I keep bringing up Arthur C. Clarke’s third law, that “any sufficiently advanced technology is indistinguishable from magic,” when I talk about Numenera. It’s a lynchpin for the entire game and its associated setting.

Does that mean that the technology of the Ninth World is just simply fantasy with the serial numbers filed off?

Not exactly.

The Limits of the Limitless

As lead editor Shanna Germain and I continue to develop Numenera and the Ninth World, we are setting parameters and developing guidelines. And “what is possible?” is certainly an important one. It would be easy to say, with the amount of time involved, anything is possible. And perhaps that’s true. And if someone ran a Numenera campaign and had anything that might happen in a traditional fantasy game, I wouldn’t tell them that they were doing it wrong.

But it’s not exactly the way we’re going with it. Oh, don’t get me wrong. The fantastic, far-future technology left over in the Ninth World gives us floating crystal mountain ranges, teleportation, creatures that should be too large to sustain their own weight, and all sorts of “impossible” things. But there are a few things that we’re not letting even the wildly advanced tech directly mess around with.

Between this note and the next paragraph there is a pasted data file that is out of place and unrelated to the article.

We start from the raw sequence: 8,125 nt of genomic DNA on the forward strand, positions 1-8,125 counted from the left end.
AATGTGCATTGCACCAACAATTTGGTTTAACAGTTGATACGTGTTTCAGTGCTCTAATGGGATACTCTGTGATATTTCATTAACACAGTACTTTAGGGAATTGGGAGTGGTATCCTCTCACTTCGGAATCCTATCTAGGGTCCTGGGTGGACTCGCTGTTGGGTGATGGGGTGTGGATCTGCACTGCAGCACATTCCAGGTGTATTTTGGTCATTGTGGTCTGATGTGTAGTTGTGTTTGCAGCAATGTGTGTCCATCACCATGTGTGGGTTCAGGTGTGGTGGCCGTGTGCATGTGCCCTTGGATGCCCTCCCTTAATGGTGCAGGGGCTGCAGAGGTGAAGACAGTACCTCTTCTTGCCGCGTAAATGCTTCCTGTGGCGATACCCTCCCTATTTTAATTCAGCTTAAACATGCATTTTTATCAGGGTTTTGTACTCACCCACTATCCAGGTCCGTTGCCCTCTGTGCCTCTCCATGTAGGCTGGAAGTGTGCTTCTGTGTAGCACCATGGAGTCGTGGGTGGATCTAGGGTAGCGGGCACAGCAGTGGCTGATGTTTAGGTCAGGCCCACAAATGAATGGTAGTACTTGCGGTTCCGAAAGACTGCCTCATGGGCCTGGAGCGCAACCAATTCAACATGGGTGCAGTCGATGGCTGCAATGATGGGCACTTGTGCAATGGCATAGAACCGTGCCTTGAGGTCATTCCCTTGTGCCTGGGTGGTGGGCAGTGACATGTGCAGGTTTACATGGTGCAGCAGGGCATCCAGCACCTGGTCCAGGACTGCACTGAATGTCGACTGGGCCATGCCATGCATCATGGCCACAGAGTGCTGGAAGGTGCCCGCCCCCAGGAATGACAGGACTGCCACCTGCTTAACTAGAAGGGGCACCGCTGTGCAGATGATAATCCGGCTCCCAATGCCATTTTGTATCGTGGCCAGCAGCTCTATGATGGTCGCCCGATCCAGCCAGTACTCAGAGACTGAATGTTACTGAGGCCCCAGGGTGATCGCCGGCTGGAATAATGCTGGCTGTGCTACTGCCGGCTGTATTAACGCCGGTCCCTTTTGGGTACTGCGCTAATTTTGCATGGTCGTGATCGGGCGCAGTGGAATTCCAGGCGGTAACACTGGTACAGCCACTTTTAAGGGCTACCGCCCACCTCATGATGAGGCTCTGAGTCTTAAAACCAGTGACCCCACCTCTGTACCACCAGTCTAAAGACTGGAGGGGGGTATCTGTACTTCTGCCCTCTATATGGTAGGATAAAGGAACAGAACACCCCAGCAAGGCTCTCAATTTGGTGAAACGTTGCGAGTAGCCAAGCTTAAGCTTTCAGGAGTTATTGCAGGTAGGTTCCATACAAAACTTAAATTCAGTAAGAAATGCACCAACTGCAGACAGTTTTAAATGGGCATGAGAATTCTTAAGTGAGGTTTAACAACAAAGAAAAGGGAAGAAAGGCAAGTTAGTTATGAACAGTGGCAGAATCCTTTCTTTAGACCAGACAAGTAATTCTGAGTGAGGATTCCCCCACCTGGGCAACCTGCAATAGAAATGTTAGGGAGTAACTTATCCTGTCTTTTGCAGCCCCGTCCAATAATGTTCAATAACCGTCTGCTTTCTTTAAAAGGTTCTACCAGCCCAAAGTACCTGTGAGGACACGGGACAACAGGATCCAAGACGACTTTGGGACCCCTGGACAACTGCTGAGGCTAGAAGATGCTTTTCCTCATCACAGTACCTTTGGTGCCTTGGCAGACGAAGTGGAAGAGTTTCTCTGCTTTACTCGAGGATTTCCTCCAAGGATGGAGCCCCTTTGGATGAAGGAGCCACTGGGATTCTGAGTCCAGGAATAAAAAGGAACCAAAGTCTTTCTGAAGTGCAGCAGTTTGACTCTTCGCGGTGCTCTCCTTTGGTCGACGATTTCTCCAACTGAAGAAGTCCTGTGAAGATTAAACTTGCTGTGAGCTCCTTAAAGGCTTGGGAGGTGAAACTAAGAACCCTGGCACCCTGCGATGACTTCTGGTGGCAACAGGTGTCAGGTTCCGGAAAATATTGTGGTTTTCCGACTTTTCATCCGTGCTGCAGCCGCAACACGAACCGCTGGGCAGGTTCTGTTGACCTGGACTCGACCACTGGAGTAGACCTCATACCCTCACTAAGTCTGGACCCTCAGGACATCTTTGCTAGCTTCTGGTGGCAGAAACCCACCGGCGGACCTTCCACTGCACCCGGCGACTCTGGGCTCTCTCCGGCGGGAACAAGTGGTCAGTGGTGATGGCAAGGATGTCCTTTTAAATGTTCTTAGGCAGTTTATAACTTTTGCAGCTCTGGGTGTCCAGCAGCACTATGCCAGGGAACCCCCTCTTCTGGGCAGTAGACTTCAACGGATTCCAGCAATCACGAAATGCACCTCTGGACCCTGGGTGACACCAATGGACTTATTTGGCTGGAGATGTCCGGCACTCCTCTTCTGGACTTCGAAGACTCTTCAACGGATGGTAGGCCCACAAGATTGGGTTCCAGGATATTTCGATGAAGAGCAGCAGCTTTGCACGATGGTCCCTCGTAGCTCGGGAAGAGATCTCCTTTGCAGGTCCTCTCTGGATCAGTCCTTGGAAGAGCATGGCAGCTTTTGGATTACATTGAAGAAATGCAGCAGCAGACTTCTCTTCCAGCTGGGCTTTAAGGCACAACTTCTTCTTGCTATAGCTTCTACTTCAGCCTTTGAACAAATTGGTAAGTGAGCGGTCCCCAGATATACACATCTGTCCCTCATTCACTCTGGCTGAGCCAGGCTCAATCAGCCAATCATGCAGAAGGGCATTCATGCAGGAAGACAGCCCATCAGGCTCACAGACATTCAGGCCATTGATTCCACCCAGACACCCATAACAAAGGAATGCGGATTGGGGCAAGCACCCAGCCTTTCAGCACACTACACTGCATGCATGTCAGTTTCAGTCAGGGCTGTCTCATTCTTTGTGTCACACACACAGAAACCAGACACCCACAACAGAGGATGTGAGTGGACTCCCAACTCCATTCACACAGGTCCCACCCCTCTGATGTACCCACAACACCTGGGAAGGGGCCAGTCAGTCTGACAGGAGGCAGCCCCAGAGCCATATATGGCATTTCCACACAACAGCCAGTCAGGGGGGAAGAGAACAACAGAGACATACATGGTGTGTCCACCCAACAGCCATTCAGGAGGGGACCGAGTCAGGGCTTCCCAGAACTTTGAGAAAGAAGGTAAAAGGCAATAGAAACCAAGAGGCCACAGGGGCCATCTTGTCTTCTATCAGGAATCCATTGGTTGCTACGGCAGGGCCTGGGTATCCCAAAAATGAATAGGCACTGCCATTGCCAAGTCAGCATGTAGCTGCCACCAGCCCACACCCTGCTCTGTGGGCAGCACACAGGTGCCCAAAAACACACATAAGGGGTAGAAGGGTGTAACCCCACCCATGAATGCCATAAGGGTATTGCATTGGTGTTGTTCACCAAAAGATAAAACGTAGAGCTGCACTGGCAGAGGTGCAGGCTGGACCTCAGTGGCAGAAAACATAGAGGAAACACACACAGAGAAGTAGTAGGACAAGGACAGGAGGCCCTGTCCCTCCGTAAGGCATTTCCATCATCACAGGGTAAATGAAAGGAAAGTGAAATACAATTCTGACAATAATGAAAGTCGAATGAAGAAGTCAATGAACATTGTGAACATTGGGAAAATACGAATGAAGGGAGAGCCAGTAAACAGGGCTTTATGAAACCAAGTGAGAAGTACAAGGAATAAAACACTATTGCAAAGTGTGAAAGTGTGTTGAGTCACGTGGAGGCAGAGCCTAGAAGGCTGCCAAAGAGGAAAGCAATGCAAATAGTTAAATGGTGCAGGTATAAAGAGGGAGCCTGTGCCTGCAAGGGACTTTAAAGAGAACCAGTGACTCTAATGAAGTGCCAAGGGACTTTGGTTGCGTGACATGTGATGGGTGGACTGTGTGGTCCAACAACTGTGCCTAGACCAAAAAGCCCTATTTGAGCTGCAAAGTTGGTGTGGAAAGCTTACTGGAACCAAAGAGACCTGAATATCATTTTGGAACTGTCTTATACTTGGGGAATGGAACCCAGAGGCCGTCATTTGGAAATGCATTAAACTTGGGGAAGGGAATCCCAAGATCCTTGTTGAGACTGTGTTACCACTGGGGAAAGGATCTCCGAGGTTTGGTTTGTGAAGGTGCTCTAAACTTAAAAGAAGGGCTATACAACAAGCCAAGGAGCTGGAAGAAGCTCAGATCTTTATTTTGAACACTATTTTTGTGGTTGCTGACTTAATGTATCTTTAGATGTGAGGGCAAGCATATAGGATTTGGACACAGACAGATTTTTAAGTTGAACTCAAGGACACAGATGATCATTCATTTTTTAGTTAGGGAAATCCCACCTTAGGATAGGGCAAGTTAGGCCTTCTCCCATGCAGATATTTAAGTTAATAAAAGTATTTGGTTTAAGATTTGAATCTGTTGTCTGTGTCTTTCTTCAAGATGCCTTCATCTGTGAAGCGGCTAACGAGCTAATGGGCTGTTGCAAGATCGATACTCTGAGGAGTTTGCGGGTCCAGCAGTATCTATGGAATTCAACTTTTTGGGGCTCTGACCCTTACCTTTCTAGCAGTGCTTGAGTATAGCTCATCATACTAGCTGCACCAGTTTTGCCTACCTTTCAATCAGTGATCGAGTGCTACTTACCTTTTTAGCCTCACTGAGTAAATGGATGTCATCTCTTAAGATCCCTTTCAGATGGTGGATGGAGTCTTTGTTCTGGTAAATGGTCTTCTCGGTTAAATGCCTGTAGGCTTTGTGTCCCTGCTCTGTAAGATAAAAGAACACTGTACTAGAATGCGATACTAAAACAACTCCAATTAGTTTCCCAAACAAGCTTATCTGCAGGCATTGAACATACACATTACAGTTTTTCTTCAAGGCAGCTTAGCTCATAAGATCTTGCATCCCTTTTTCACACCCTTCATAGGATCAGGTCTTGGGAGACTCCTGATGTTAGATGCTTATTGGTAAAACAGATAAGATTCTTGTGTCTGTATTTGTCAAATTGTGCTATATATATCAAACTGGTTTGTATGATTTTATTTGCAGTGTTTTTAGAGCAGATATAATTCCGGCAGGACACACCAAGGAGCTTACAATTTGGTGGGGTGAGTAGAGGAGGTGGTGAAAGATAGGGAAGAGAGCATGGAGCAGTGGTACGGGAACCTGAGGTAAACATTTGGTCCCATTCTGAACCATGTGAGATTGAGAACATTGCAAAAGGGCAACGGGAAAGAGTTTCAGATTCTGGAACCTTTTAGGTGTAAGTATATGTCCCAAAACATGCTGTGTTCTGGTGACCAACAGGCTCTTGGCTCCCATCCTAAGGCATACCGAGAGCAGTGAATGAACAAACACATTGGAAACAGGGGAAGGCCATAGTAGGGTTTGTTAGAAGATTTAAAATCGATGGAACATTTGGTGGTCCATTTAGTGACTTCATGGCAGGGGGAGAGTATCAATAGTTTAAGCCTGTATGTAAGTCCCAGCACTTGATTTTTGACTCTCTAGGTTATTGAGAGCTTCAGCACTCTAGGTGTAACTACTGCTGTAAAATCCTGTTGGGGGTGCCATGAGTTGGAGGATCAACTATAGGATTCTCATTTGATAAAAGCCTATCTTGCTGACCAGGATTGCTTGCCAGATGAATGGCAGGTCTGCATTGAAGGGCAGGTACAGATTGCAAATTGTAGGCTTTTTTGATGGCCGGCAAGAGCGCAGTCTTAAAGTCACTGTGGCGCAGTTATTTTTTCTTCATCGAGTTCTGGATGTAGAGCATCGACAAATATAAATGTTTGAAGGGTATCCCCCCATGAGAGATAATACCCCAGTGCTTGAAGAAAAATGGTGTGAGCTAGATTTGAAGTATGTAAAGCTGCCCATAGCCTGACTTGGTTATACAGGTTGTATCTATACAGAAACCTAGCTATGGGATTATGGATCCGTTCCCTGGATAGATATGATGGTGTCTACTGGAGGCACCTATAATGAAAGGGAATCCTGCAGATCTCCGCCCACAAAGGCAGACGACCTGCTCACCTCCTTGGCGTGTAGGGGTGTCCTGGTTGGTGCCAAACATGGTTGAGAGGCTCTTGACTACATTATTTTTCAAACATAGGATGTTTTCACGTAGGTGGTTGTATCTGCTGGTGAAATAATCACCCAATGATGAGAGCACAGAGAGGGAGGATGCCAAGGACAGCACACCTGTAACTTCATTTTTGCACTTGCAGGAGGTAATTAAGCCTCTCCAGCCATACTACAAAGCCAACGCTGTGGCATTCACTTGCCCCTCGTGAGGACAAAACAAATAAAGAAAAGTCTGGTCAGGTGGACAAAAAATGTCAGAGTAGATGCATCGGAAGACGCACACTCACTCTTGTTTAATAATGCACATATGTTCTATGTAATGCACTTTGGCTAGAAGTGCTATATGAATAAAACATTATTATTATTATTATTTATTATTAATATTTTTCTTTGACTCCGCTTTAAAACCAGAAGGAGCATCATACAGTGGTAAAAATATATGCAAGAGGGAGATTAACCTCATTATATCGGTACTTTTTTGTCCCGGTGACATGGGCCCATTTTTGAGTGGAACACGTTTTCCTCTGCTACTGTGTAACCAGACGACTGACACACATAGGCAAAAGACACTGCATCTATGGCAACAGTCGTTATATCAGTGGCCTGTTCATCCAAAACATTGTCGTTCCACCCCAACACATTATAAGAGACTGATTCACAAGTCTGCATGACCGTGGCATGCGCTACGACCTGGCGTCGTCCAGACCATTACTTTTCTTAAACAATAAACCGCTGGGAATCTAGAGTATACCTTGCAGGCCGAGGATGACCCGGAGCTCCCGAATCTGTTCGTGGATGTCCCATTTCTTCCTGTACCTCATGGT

Life after death: Traditional fantasy often involves magic that works upon the souls of creatures–including and perhaps in particular, bringing them back from the dead, either as a restorative, as a way to gain information, or in the form of some kind of undead monstrosity. In Numenera, you could conceivably use technology or even telepathy to access the memories (and even personality) stored in the brain of a dead person. You could have biological or technological means to animate a corpse, and even give it some kind of drive or will, accessing those prior memories and personality. But you won’t find the traditional wights, animate skeletons, liches, or other such undead. You won’t find mediums who communicate with the spirits of the departed or necromancer priests that can return your dead comrade to life for you. However, that doesn’t mean that there aren’t mediums or necromancers that claim to be able to do those things, and might even use technology to achieve them in some semblance. Or that the vast majority of people living in the setting are going to call it “magic” either way. So it comes down to this: traditional voodoo zombie raised by the dark arts, or “walking dead” corpse, animated by a sophisticated virus that can activate nerve endings, muscles, and even memories? From the viewpoint of many people, this is nothing but a rather pedantic splitting of hairs, and I’m well aware of that. It’s more a designer’s mindset than something that really distinguishes the setting. This kind of philosophical discussion isn’t going to help you while the thing tries to chew your face off.